The Icelandic approach is the quota system on steroids. It will accelerate the consolidation of the industry, especially as choke species under a quota system and discard ban will push what little fleet is left out, with only a few big operators able to survive.

Such a result would only benefit a few big operators and ‘slipper skippers’ who rent quota. Anyone advocating replicating what has happened in Iceland has a narrow perception of accelerating an “all for one – none for all” system.

Consolidation to a few, as in Iceland, will make it impossible to rejuvenate the industry and communities so everyone – large or small can survive and thrive.

Coastal constituencies that voted for Brexit and Conservative did not do so for an increased dose of the same bad medicine of Quotas in some sort of continuation of the CFP.

Continuing the same bad system in London instead of Brussels is no solution. Especially when there is a viable alternative that is more sustainable, gives accurate science and would allow a £6.3bn industry and communities to be rebuilt as a beacon of Brexit.

The Secretary of State and this government cannot continue the same system on steroids as in Iceland to appease Remainers (who want to stay aligned with the EU) or to appease a few big interests and slipper skippers.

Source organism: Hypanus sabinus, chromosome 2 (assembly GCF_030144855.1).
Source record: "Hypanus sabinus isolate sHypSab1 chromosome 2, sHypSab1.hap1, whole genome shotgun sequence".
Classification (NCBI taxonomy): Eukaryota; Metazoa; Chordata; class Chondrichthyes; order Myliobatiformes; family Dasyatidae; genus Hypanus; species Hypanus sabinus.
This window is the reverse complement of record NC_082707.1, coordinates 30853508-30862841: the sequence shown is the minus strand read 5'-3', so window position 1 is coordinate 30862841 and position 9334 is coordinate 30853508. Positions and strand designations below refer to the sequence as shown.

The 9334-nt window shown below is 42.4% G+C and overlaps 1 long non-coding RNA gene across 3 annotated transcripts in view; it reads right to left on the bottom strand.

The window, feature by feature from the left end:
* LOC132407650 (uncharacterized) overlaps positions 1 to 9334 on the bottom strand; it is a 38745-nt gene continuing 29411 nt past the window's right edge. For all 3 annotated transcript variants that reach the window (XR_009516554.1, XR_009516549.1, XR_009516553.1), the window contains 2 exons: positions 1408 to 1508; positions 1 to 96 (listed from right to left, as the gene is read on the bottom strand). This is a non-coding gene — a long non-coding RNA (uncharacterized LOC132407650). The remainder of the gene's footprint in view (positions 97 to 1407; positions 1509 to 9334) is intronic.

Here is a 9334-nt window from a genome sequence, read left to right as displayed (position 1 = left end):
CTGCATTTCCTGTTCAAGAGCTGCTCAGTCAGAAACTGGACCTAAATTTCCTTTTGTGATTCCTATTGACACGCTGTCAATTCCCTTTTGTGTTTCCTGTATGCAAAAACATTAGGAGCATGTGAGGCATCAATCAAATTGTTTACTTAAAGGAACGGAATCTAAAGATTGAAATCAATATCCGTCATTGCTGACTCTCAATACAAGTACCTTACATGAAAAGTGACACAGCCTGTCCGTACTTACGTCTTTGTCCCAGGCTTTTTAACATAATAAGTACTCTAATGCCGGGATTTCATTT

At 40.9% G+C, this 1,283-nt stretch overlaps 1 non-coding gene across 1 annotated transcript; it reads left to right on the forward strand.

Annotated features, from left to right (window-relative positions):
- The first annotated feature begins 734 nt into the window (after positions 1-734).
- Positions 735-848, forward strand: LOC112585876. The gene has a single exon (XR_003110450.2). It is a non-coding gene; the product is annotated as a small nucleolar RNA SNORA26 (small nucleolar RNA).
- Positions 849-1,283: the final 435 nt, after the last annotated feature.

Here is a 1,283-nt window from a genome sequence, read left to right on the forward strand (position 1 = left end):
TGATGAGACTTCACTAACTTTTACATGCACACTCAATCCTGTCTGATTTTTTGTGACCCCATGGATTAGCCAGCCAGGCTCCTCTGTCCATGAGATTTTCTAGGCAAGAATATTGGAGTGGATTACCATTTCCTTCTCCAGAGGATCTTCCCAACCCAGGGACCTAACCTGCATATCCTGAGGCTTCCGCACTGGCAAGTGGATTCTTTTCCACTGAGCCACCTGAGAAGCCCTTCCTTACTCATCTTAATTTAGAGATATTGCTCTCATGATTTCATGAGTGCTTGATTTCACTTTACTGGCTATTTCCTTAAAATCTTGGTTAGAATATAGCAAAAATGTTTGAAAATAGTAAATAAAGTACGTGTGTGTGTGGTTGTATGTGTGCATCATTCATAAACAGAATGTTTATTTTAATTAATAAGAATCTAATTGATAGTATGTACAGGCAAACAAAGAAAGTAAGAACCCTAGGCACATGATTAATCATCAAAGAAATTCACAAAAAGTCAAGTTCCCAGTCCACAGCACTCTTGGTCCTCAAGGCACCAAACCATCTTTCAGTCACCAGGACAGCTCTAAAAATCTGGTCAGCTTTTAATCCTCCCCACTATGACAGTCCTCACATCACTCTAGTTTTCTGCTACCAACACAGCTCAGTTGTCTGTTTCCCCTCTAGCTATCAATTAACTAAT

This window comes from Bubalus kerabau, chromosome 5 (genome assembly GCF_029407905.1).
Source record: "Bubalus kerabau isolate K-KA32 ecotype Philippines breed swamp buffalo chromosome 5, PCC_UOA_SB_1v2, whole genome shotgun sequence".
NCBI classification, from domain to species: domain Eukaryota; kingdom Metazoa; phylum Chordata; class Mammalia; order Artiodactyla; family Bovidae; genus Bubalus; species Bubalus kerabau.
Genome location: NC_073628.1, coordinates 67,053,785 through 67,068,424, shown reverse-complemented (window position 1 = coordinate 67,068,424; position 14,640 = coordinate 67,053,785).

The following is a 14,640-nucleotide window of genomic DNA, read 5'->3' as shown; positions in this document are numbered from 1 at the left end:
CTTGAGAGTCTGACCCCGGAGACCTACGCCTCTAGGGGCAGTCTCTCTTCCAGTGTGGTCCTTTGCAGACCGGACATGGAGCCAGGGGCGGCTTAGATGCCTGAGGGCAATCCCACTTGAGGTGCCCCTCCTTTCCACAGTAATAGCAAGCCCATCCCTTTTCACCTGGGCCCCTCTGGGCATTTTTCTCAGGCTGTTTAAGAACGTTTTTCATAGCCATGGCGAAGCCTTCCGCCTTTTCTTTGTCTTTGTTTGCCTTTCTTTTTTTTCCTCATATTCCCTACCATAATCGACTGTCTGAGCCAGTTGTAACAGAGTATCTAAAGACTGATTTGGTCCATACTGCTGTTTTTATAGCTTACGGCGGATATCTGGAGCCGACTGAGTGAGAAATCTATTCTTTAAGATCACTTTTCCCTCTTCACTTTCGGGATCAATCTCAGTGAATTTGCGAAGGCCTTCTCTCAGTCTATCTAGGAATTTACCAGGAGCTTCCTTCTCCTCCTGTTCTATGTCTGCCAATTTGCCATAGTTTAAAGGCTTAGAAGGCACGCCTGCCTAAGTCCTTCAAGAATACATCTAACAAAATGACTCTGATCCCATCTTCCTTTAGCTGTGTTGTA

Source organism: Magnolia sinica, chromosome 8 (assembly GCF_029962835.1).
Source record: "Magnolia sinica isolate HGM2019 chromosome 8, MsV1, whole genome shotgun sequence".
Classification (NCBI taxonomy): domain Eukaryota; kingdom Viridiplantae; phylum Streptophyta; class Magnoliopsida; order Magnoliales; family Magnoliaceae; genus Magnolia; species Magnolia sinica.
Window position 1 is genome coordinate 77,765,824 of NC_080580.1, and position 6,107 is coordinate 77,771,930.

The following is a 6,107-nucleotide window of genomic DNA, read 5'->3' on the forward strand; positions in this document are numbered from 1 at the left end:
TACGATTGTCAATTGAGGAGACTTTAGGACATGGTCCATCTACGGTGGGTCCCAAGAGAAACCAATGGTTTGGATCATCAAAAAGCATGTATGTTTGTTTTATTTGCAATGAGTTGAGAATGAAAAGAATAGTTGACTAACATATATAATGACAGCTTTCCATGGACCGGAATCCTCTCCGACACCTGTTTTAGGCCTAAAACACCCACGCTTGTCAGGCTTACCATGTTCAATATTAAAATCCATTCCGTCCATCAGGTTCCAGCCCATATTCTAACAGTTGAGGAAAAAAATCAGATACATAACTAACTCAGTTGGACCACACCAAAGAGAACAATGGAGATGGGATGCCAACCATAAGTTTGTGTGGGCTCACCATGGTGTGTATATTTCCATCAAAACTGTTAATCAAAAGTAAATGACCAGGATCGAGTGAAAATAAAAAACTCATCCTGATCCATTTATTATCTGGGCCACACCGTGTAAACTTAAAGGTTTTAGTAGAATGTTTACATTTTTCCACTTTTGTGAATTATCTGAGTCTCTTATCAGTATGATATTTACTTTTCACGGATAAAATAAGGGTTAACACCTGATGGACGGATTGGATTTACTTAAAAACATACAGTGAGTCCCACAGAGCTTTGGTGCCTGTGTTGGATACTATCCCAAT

Many of who were happy to stay in the EU and to see the majority of the British Industry thrown to the Wolves so they can take all.

Hopefully it’s confusion rather than betrayal

Michael Gove’s comments to Danish fishermen about access to UK waters after Brexit have attracted some adverse criticism. We have not been provided with a full record of his actual words and it is quite likely he has been misquoted. Furthermore, he has only been in the job a few weeks and there is a lot of detail for him to take on board.

The same cannot be said for the Civil Servants of DEFRA, the Department for the Environment, Food and Rural Affairs, who should know better, A statement by one of their spokesman is therefore far more of a cause for concern than Mr Gove’s comments in Denmark. The spokesman said:-

“Leaving the EU means we will take back control of our territorial waters. As we have always said, other countries will be able to access our waters – but for the first time in 50 years it will be on our terms and under our control…..We will allocate quotas on the basis of what is scientifically sustainable, making sure we have a healthy marine environment and profitable fishing industry in the UK.”